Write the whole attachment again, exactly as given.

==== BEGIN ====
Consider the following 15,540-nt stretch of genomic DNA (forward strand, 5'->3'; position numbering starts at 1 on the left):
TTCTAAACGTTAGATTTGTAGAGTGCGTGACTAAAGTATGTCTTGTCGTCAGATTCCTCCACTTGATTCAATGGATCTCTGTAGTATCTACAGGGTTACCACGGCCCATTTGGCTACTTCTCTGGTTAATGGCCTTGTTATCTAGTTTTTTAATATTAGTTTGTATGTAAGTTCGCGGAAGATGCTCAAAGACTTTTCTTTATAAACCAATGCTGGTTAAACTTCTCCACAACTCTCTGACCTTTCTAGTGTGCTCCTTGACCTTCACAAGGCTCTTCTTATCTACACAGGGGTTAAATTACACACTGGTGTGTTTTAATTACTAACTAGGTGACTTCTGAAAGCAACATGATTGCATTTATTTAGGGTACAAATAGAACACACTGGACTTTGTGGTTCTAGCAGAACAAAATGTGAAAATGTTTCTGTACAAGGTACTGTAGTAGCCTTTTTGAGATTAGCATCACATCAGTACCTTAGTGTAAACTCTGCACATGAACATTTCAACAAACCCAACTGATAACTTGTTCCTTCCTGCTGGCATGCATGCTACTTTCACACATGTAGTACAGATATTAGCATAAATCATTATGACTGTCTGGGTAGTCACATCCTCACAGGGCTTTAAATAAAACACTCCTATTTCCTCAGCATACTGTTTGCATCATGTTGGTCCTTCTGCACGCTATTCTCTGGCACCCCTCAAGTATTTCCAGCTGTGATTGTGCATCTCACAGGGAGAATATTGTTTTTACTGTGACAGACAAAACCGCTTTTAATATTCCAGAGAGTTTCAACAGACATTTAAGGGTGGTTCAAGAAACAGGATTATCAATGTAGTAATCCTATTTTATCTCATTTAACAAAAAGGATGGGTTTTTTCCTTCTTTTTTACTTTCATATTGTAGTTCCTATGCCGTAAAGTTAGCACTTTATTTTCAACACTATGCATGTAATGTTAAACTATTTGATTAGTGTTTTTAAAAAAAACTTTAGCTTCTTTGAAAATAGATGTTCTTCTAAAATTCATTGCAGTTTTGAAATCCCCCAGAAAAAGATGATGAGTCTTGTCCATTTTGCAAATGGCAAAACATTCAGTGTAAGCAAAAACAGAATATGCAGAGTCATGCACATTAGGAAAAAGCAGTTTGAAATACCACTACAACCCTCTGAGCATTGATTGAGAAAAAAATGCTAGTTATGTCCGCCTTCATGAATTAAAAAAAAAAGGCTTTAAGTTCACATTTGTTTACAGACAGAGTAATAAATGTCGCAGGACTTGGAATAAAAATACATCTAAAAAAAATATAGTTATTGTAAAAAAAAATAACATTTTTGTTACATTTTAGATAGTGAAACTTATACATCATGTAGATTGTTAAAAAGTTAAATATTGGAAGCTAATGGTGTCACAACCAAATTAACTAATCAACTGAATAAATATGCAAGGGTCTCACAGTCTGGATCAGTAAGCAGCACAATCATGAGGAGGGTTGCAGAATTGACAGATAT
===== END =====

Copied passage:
Consider the following 15,540-nt stretch of genomic DNA (forward strand, 5'->3'; position numbering starts at 1 on the left):
TTCTAAACGTTAGATTTGTAGAGTGCGTGACTAAAGTATGTCTTGTCGTCAGATTCCTCCACTTGATTCAATGGATCTCTGTAGTATCTACAGGGTTACCACGGCCCATTTGGCTACTTCTCTGGTTAATGGCCTTGTTATCTAGTTTTTTAATATTAGTTTGTATGTAAGTTCGCGGAAGATGCTCAAAGACTTTTCTTTATAAACCAATGCTGGTTAAACTTCTCCACAACTCTCTGACCTTTCTAGTGTGCTCCTTGACCTTCACAAGGCTCTTCTTATCTACACAGGGGTTAAATTACACACTGGTGTGTTTTAATTACTAACTAGGTGACTTCTGAAAGCAACATGATTGCATTTATTTAGGGTACAAATAGAACACACTGGACTTTGTGGTTCTAGCAGAACAAAATGTGAAAATGTTTCTGTACAAGGTACTGTAGTAGCCTTTTTGAGATTAGCATCACATCAGTACCTTAGTGTAAACTCTGCACATGAACATTTCAACAAACCCAACTGATAACTTGTTCCTTCCTGCTGGCATGCATGCTACTTTCACACATGTAGTACAGATATTAGCATAAATCATTATGACTGTCTGGGTAGTCACATCCTCACAGGGCTTTAAATAAAACACTCCTATTTCCTCAGCATACTGTTTGCATCATGTTGGTCCTTCTGCACGCTATTCTCTGGCACCCCTCAAGTATTTCCAGCTGTGATTGTGCATCTCACAGGGAGAATATTGTTTTTACTGTGACAGACAAAACCGCTTTTAATATTCCAGAGAGTTTCAACAGACATTTAAGGGTGGTTCAAGAAACAGGATTATCAATGTAGTAATCCTATTTTATCTCATTTAACAAAAAGGATGGGTTTTTTCCTTCTTTTTTACTTTCATATTGTAGTTCCTATGCCGTAAAGTTAGCACTTTATTTTCAACACTATGCATGTAATGTTAAACTATTTGATTAGTGTTTTTAAAAAAAACTTTAGCTTCTTTGAAAATAGATGTTCTTCTAAAATTCATTGCAGTTTTGAAATCCCCCAGAAAAAGATGATGAGTCTTGTCCATTTTGCAAATGGCAAAACATTCAGTGTAAGCAAAAACAGAATATGCAGAGTCATGCACATTAGGAAAAAGCAGTTTGAAATACCACTACAACCCTCTGAGCATTGATTGAGAAAAAAATGCTAGTTATGTCCGCCTTCATGAATTAAAAAAAAAAGGCTTTAAGTTCACATTTGTTTACAGACAGAGTAATAAATGTCGCAGGACTTGGAATAAAAATACATCTAAAAAAAATATAGTTATTGTAAAAAAAAATAACATTTTTGTTACATTTTAGATAGTGAAACTTATACATCATGTAGATTGTTAAAAAGTTAAATATTGGAAGCTAATGGTGTCACAACCAAATTAACTAATCAACTGAATAAATATGCAAGGGTCTCACAGTCTGGATCAGTAAGCAGCACAATCATGAGGAGGGTTGCAGAATTGACAGATAT